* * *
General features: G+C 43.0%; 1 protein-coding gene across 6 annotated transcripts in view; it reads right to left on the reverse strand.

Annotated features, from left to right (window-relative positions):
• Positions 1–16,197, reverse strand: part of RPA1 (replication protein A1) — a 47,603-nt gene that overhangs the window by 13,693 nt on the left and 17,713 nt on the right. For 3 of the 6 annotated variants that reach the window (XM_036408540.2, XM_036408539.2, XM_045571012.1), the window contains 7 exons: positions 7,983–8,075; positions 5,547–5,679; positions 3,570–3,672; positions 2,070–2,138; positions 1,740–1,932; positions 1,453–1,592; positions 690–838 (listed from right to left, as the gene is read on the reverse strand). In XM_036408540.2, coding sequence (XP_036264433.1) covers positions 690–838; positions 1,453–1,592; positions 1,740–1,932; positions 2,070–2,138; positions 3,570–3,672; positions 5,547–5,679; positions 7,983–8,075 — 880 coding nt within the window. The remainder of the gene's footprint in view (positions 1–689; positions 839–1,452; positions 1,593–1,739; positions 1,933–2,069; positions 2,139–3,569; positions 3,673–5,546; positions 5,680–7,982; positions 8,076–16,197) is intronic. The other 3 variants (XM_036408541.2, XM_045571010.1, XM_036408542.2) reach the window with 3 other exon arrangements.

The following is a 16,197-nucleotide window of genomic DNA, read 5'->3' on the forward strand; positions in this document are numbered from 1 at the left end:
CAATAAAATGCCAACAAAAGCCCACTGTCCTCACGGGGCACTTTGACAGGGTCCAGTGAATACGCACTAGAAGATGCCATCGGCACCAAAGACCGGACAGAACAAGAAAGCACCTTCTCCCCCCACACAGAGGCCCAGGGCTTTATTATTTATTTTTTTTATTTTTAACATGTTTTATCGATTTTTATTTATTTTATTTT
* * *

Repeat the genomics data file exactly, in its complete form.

General features: G+C 43.0%; 1 protein-coding gene across 6 annotated transcripts in view; it reads right to left on the reverse strand.

Annotated features, from left to right (window-relative positions):
• Positions 1–16,197, reverse strand: part of RPA1 (replication protein A1) — a 47,603-nt gene that overhangs the window by 13,693 nt on the left and 17,713 nt on the right. For 3 of the 6 annotated variants that reach the window (XM_036408540.2, XM_036408539.2, XM_045571012.1), the window contains 7 exons: positions 7,983–8,075; positions 5,547–5,679; positions 3,570–3,672; positions 2,070–2,138; positions 1,740–1,932; positions 1,453–1,592; positions 690–838 (listed from right to left, as the gene is read on the reverse strand). In XM_036408540.2, coding sequence (XP_036264433.1) covers positions 690–838; positions 1,453–1,592; positions 1,740–1,932; positions 2,070–2,138; positions 3,570–3,672; positions 5,547–5,679; positions 7,983–8,075 — 880 coding nt within the window. The remainder of the gene's footprint in view (positions 1–689; positions 839–1,452; positions 1,593–1,739; positions 1,933–2,069; positions 2,139–3,569; positions 3,673–5,546; positions 5,680–7,982; positions 8,076–16,197) is intronic. The other 3 variants (XM_036408541.2, XM_045571010.1, XM_036408542.2) reach the window with 3 other exon arrangements.

The following is a 16,197-nucleotide window of genomic DNA, read 5'->3' on the forward strand; positions in this document are numbered from 1 at the left end:
CAATAAAATGCCAACAAAAGCCCACTGTCCTCACGGGGCACTTTGACAGGGTCCAGTGAATACGCACTAGAAGATGCCATCGGCACCAAAGACCGGACAGAACAAGAAAGCACCTTCTCCCCCCACACAGAGGCCCAGGGCTTTATTATTTATTTTTTTTATTTTTAACATGTTTTATCGATTTTTATTTATTTTATTTT